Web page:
One thing that keeps me sane while going through the last bit of winter is to go on a binge watch of nominees for Best Picture at the Academy Awards.
From the moment they’re announced to the day of the ceremony, each year I aim to see as many contenders as I can get away with. Eventually, I came to have this feeling that each year there is a recurrent theme among the line-up of movies running.
I put this idea on “paper” four years ago in my old blog, where I argued that the leitmotif among 2015’s Best Picture hopefuls was “men finding their place.”
To refresh your mind, that was the year Birdman flew away with the statue.
The nominees were:
- American Sniper – A veteran readjusting to civilian life.
- Birdman – A has-been actor reinventing himself through theatre.
- Boyhood – A young boy’s journey to become an adult.
- The Grand Budapest Hotel – A refugge that follows the steps of a legendary concierge.
- The Imitation Game – A matemathician with a secret, trying to decrypt German intelligence codes.
- The Theory of Everything – A theoretical physicist’s experiences with fame, love and disease.
- Whiplash – A musician struggling to realise his potential.
- Selma – A civil rights activist’s journey to secure equal voting rights.
This year, the thread is definitively thinner and it was harder for me to start noticing patterns…
Let me remind you, the 2019 nominees for an Academy Award for Best Picture are the following films (in alphabetical order):
- A Star is Born.
- Black Panther.
- Bohemian Rhapsody.
- Green Book.
- The Favourite.
SPOILER ALERT – I will talk about key elements from the movies’ plots. while I’ll avoid giving away the ending, if you’re allergic to spoilers, consider yourself notified.
Unlike the very homogeneous batch of 2015, this year’s stories and main characters are surprisingly diverse. However, there are some common themes…
The power of music is a big one: Three of this year’s top crop are stories about musicians (A Star Is Born, Bohemian Rhapsody and Green Book).
Inequality. Getting warmer… From racism/classism in XX century America (BlacKkKlansman, Green Book, Roma… yes, Mexico is in America too), to the excesses of 18th century England’s aristocracy (The Favourite).
But the truly ubiquitous plotline was, for me, humilliation and success. All the stories in the race to Hollywood gold this year feature characters that have to put up with varying kinds of humiliating treatments in order to move ahead with their careers/dreams/agendas.
Am I stretching it too much when I say that humiliation and success are integral parts of the plots of this year’s selection? Let’s recap…
- A Star is Born – Just when she’s at the edge of glory, Ally (Lady Gaga) faces an extremely humilliating moment when receiving an award on TV. She manages it as gracefully as possible but it’s a before-and-after moment for the character.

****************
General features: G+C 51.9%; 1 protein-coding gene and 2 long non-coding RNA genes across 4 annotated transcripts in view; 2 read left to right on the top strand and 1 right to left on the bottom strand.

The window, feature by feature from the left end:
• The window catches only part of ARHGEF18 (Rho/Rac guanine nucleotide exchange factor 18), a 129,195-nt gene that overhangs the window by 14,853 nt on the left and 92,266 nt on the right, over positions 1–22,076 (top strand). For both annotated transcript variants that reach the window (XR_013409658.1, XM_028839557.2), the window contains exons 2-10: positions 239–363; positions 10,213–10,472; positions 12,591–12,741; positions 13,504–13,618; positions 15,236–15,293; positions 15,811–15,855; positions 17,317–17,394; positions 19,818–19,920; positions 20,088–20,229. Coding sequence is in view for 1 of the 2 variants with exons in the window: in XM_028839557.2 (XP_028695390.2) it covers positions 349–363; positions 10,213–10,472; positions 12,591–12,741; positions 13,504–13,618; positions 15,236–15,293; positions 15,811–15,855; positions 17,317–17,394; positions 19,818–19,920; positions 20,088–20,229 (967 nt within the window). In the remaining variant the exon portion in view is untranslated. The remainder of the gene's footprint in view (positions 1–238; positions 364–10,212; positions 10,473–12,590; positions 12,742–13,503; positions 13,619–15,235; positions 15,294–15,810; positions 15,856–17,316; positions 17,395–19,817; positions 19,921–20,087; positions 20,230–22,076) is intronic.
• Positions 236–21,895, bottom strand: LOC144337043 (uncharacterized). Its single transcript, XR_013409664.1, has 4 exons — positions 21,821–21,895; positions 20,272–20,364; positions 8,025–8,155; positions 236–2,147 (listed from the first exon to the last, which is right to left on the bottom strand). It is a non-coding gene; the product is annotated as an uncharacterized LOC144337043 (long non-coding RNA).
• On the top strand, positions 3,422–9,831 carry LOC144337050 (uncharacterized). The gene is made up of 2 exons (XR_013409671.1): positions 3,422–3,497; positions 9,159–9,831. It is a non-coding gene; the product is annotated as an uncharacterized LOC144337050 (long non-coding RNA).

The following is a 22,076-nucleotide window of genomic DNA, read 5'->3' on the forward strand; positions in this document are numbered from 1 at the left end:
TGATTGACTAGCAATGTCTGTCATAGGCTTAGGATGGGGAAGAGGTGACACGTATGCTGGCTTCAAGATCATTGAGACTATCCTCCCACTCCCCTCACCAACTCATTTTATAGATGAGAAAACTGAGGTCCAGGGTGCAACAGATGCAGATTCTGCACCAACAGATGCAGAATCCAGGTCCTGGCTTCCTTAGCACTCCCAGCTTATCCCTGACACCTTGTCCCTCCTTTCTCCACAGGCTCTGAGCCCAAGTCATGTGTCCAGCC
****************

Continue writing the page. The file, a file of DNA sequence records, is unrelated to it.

- BlacKkKlansman – Black police officer Ron Stallworth infiltrates his local Ku Klux Klan branch with the help of a white Jewish colleague. They manage to keep their cool and progress their investigation.
- Black Panther – Prince T’Challa is challenged by Killmonger and looses the throne of Wakanda in ritual combat in front of all his subjects and family. He also loses his Black Panther powers. With the help of friends and former rivals, he regains his rightful place.
- Bohemian Rhapsody – At the beginning, a young Freddie Mercury worked as a baggage handler at the airport and he was understimated because of his odd looks. As his talents shine, egos get out of control and a fake friend ultimately backstabs him. Putting his pride aside is not easy, but it leads to the performance of a century.
- Green Book – It’s 1962 and a black classical pianist decides to embark on a tour through the Deep South in the United States, what could possibly go wrong? Welcome on stage but not seen as an equal, his strenght is put to the test constantly.
- Roma – Cleo is a young houskeeper working for a wealthy family in Mexico City. The guy she dates leaves her pregnant and denies it’s him. Sofia, her boss, is struggling with her own humiliation, as her husband has left her but she insists to tell the kids his work trip to Canada keeps getting longer and longer. Life gets worse before it starts to get better.
- The Favourite – To earn the favour of a capricious queen, Abigail has to put up with a parade of… humbling experiences. A witty social climber, she does it gladly if it will mean a place in court.
- Vice – A young Dick Cheney gets told by his wife she’ll leave him unless he does something with his life. He eventually joins the Republican party and works his way to the top. Charmless and afraid of attracting scandal due to a family matter, he never managed to move masses to make him POTUS, yet he sneaked his way through ridiculous amounts of power as the Vicepresident of the United States.
I’ve to say it’s a weird theme for the time it appears. These days, the idea of enduring and bearing with what bothers us for a future gain is far from the instant gratification ethos we are bombarded with.
Good stories are built on conflict and nowadays, it seems that remaining calm and collected when our buttons are pushed and our patience is tested is more challenging than ever. I guess there are still many angles for tales about ignoring triggers and focusing on the big picture whether it’s global stardom (or domination), a life of luxury or at least, the promise of a happier tomorrow.